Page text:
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How can I order values from a table, ascending from the time they were inserted. There is no special column for this matter, like a timestamp or autoincrement.

I know this is not recommended to do... Still I would like to know how to do this.

As I understand from the answers, if no sorting columns e.g: timestamp or autoincremental were added before the values were inserted, there is no way of sorting them by insertion.

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4 Answers 4

up vote 4 down vote accepted

There is no guarantee that rows will be returned in any particular order absent an ORDER BY clause in your query.

For a simple query that returns all columns of all rows in the table... e.g.

SELECT * FROM mytable ; 

For such a query, it is likely that MySQL will perform a full table scan, from the beginning of the table, so it's likely that the rows will be returned in the order they are found in physical storage.

This may roughly correspond to the order the rows were inserted, if there have been no deletes, no updates and no reorganization, where space for an inserted row was later reclaimed, and reused to store a newly inserted row.

But, this behavior is NOT guaranteed. To return the rows in the order they were inserted, you really need to have that information (that is, the sequence in which the row was inserted) stored within a column in the row.

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Good answer. Yes this behavior is not guaranteed, I can tell because they are not correspondingly ordered by the time of insertion. – jacktrades Jul 25 '12 at 18:59
But what about sorting rows in descending order as they are inserted – Bhavesh Gangani Sep 2 '14 at 19:08
@Bhavesh Gangani: Yes, rows could be inserted in a particular sequence. But that does not guarantee that a SELECT statement will return rows in the order the rows were inserted, or in any particular sequence, except the sequence specified in an ORDER BY clause. If we need to return rows in the order that they were inserted, we'd need to have that information available for each row. That's usually stored in the row itself, but in the edge case, it could be stored in another table where it can be derived for each row. – spencer7593 Sep 2 '14 at 20:43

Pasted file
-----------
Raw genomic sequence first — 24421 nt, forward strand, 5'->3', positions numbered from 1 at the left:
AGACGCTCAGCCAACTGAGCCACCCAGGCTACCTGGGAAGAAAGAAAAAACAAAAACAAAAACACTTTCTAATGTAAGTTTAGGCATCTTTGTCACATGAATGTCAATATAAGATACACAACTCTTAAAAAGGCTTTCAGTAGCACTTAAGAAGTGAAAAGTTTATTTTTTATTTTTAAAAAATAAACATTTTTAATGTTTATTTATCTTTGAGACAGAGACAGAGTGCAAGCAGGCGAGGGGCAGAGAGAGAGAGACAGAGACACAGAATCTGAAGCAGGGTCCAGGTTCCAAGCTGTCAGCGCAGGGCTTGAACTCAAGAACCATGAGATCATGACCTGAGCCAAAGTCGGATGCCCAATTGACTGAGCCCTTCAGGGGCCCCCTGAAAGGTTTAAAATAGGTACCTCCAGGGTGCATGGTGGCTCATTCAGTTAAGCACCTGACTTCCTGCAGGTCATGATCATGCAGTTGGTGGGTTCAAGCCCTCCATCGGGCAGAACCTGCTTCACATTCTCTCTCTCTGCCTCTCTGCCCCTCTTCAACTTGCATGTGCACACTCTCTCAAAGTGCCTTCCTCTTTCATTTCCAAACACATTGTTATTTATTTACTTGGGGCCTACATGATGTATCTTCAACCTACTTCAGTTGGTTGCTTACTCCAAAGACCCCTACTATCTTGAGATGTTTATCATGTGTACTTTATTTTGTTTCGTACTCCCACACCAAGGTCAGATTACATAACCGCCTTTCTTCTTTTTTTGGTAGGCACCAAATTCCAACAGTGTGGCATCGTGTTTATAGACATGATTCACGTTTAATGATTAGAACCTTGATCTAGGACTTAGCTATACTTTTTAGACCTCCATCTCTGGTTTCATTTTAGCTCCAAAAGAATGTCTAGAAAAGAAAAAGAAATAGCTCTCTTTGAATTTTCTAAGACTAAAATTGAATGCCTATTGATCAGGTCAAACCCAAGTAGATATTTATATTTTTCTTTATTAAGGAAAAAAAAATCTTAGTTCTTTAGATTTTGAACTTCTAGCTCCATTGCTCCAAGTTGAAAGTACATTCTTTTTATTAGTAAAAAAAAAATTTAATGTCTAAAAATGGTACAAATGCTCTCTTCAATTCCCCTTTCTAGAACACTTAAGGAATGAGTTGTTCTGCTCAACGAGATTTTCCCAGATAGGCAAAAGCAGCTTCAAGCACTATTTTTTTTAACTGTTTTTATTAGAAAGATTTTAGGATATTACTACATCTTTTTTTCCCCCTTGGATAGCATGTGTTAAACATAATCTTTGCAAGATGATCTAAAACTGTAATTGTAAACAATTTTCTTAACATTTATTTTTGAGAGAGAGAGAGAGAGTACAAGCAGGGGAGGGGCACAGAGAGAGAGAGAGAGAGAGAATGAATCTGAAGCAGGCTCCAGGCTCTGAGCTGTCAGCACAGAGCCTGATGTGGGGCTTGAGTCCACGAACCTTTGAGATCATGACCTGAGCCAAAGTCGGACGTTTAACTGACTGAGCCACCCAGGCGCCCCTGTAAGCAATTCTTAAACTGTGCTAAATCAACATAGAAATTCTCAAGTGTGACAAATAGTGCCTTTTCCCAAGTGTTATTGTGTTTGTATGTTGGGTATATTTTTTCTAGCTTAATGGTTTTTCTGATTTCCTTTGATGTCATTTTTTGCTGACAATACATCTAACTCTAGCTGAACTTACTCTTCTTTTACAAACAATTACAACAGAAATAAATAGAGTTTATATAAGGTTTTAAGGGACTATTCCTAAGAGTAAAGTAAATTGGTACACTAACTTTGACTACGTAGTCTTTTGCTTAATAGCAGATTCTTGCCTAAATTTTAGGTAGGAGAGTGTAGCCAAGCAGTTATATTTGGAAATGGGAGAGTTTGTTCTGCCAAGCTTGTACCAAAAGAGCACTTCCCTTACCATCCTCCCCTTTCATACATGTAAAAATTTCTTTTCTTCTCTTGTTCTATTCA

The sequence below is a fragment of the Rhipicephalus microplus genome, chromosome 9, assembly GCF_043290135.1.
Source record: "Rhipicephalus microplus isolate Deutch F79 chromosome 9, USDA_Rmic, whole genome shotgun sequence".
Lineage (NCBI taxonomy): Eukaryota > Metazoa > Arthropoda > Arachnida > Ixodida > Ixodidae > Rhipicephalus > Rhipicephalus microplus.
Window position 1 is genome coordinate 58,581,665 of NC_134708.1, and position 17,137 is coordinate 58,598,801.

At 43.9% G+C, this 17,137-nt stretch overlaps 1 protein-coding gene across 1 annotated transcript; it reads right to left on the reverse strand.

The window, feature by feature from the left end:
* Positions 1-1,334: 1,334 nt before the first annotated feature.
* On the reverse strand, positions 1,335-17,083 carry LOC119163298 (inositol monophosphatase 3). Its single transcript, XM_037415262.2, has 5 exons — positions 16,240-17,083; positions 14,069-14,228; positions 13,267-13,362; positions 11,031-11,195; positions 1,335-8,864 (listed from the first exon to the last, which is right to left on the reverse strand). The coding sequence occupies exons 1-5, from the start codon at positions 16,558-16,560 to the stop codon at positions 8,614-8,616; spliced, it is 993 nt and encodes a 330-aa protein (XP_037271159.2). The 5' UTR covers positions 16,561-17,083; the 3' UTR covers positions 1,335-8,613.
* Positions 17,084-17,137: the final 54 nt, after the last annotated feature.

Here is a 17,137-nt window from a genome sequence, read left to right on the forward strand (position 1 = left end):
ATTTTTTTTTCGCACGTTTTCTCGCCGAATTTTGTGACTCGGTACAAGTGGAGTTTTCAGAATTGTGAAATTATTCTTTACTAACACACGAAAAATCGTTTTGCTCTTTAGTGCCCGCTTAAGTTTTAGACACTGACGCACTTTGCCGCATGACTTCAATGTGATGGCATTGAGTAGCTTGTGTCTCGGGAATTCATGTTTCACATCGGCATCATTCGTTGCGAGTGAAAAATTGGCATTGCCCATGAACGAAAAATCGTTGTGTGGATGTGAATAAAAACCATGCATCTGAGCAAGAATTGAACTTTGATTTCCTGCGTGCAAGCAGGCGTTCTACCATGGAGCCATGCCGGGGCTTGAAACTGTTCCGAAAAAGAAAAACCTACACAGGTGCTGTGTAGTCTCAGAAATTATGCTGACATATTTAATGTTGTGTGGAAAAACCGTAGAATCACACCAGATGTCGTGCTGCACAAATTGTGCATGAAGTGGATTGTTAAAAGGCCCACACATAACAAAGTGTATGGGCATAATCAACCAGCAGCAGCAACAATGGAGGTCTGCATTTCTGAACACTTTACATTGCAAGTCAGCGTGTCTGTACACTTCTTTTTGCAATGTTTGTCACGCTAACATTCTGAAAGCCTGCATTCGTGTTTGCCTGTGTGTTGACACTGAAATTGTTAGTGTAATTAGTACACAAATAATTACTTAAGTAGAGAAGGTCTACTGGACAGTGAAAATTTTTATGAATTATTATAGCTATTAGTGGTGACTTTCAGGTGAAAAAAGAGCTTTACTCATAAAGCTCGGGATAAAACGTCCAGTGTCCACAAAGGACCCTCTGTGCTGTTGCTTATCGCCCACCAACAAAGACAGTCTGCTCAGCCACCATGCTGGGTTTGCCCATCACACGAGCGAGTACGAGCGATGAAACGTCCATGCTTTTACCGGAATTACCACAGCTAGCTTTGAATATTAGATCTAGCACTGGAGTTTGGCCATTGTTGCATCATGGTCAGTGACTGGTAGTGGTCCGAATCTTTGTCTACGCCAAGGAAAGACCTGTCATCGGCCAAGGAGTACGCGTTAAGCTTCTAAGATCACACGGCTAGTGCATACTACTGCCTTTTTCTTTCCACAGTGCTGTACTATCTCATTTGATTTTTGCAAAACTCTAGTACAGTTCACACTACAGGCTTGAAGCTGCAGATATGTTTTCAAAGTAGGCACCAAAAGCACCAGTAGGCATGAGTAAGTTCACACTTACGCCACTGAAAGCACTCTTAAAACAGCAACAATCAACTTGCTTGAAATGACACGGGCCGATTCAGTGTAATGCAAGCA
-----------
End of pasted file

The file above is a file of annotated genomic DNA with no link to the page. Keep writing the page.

I'm generating unique id for a row at application level as primary key(column name : prod_id), I don't having any date coumn in table. so just ORDER BY prod_id DESC) works, its returns descending order as inserted .. Is is reliable .. ? – Bhavesh Gangani Sep 2 '14 at 20:46
@Bhavesh: In that case, you actually have an auto_increment prod_id column. (OP did not have an auto_increment column.) The ORDER BY clause you your query is guaranteed to return the rows in the specified sequence. That is reliable, yes. (Rows that have prod_id automatically assigned will have "higher" values than previously inserted rows. But the database would not (necessarily) prevent the value of prod_id on a row from being modified by an UPDATE statement. Nor would an INSERT statement be prevented from supplying a value for prod_id that is lower than the highest value.) – spencer7593 Sep 2 '14 at 20:53

Depending on the data in the table, you may be able to order by the id of the data - if the data has a single incremental integer to assure PK uniqueness. There is no other way to sort on insertion order unless the data is captured and recorded in the table.

I don't know of anything in MySQL that retains extra (meta) information on records that you have not specified at the table level.

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There needs to be a column to order your query by. Usually this would be an insertion timestamp, or incrementing id/incrementing key. There is no way to guarantee the order otherwise, because there is no record of it.

relevant thread from MySQL forum

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100% sure that MySQL has no record about the time of insertion or anything similar to sort this? – jacktrades Jul 25 '12 at 18:48
Why not just make add a timestamp column? And yes, 100% sure. To order a query, you need something to order it by. – Dima Jul 25 '12 at 18:50
Read that from MySQL forum: Generally, you should not rely on the order of rows returned by the DB when you have not specified any order I see no certainty. – jacktrades Jul 25 '12 at 18:50
Because timestamp won't be useful for already stored values. – jacktrades Jul 25 '12 at 18:51
The only way to get what you want for those rows is to give them ids or timestamps too (only possibly if you already know how they should be ordered, though). – Dima Jul 25 '12 at 18:52

You can ORDER BY something you can get out of your table. If you do not have anything in there that can be used to find out the order you need, you cannot order by it.

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Is this 100% accurate? – jacktrades Jul 25 '12 at 18:47
Well, it would be weird to add an answer that I know to be false, now, wouldn't it? The answer you accepted basically says the same, but somehow seems to imply you could do something else, that you really can't. If you can't order, you can't order. The rest isn't really worth mentioning.. – Nanne Jul 25 '12 at 19:17

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